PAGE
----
Transparency Activists Dump 1.8 Terabytes Of Police Helicopter Surveillance Footage

from the you've-let-us-down,-Dr.-Whirlington-Spinblade dept

Let’s just get right into this and let Distributed Denial of Secrets (DDoS) harvest some accolades and encouragement to continue to deploy its particular brand of intrusive transparency on historically secretive entities.

The transparency activist group Distributed Denial of Secrets, or DDoSecrets, posted a 1.8-terabyte trove of police helicopter footage to its website on Friday. DDoSecrets cofounder Emma Best says that her group doesn’t know the identity of the source who shared the data and that no affiliation or motivation for leaking the files was given. The source simply said that the two police departments were storing the data in unsecured cloud infrastructure.

The lesson here (one of many) is that if you can’t adequately protect your secrets, maybe you don’t deserve to have them. And there are plenty of secrets to be had here. It’s not that people aren’t aware police helicopters are circling overland at all hours of the day. Episodes of COPS and YouTube collections of high-speed chases have made that fact common knowledge.

The DDoS release shows law enforcement agencies aren’t just deploying choppers to keep an eye on suspects in motion. They’re also using them to engage in extended surveillance of people suspected of nothing, hovering over large gatherings and deploying infrared cameras to peer inside of buildings just for the fuck of it.

Putting your stuff in the cloud means opening up additional attack vectors for those seeking your secrets. That appears to be the root source of this new leak. What a time to be alive!

I mean, sure there’s more surveillance than ever. But the reliance on (apparently unreliable) private contractors means government secrets are only a hack away with being shared with everyone on the planet. That’s definitely good news for the policed, who often have no say in how they’re surveilled and are routinely denied access to information about government surveillance tech.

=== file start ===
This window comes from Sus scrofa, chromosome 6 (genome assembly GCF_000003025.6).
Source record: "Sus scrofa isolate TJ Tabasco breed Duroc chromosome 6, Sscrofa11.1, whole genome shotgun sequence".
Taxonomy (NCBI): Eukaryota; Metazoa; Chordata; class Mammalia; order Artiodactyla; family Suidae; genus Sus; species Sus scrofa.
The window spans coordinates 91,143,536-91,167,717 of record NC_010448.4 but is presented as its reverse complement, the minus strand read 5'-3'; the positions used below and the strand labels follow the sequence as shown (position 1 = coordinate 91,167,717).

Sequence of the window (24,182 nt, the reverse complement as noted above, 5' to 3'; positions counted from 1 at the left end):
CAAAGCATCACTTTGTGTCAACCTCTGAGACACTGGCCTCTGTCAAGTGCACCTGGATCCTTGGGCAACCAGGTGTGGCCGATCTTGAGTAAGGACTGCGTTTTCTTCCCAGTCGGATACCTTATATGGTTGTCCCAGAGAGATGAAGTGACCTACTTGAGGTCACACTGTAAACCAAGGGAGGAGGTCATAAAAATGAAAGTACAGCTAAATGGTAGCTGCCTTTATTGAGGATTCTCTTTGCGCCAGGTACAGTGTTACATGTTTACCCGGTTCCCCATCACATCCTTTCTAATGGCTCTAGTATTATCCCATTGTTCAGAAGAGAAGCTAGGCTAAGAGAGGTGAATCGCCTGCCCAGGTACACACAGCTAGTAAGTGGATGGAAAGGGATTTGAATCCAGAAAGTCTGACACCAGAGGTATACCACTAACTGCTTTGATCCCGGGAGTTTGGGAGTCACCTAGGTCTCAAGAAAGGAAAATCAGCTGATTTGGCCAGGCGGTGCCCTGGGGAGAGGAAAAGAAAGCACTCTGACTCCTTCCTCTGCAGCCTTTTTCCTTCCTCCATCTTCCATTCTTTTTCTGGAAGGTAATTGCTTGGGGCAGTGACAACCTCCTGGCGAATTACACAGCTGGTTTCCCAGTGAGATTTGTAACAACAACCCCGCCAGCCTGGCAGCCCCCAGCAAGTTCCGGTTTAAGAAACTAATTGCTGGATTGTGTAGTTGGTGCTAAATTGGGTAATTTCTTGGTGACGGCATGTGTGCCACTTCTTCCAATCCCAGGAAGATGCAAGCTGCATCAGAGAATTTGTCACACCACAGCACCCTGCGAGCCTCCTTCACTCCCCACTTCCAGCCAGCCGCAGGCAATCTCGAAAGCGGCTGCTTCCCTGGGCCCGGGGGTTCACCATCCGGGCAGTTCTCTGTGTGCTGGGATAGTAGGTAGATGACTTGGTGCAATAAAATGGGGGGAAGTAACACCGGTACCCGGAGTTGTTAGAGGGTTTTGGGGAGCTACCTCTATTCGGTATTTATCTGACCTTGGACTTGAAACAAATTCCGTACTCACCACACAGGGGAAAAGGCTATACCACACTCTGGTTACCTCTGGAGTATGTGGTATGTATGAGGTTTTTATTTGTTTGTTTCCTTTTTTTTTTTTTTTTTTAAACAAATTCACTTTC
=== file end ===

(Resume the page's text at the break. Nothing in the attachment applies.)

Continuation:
There’s an amazing amount of irony contained in this latest DDoS release. Just a couple of months ago, the Dallas PD was being raked over the coals by pissed off city officials for inexplicably deleting more than 22 terabytes of data. According to the cops, the city IT employee handling the transfer of data from the cloud to Dallas PD servers screwed things up, resulting in the mass deletion. Some of it was recoverable. Most of it wasn’t. At best, 7.5 terabytes were permanently lost during the botched transfer.

Good news is in the eye of the beholder. Transparency enthusiasts will obviously love this new set of leaks from Distributed Denial of Secrets. And this new leak may allow the Dallas PD to recover more of the data it thought it had lost forever, as David Lee points out for Courthouse News Service.

Data transparency activists released a massive 600-hour leak of mostly Dallas Police Department helicopter footage, raising more questions about the city’s data security protocols three months after DPD admitted to a 22-terabyte deletion of case data that resulted in the release of criminal defendants awaiting trial.

I hate to laugh at the turntables, but try and spin this, DJ DPDPR. RAISE ALL THE QUESTIONS!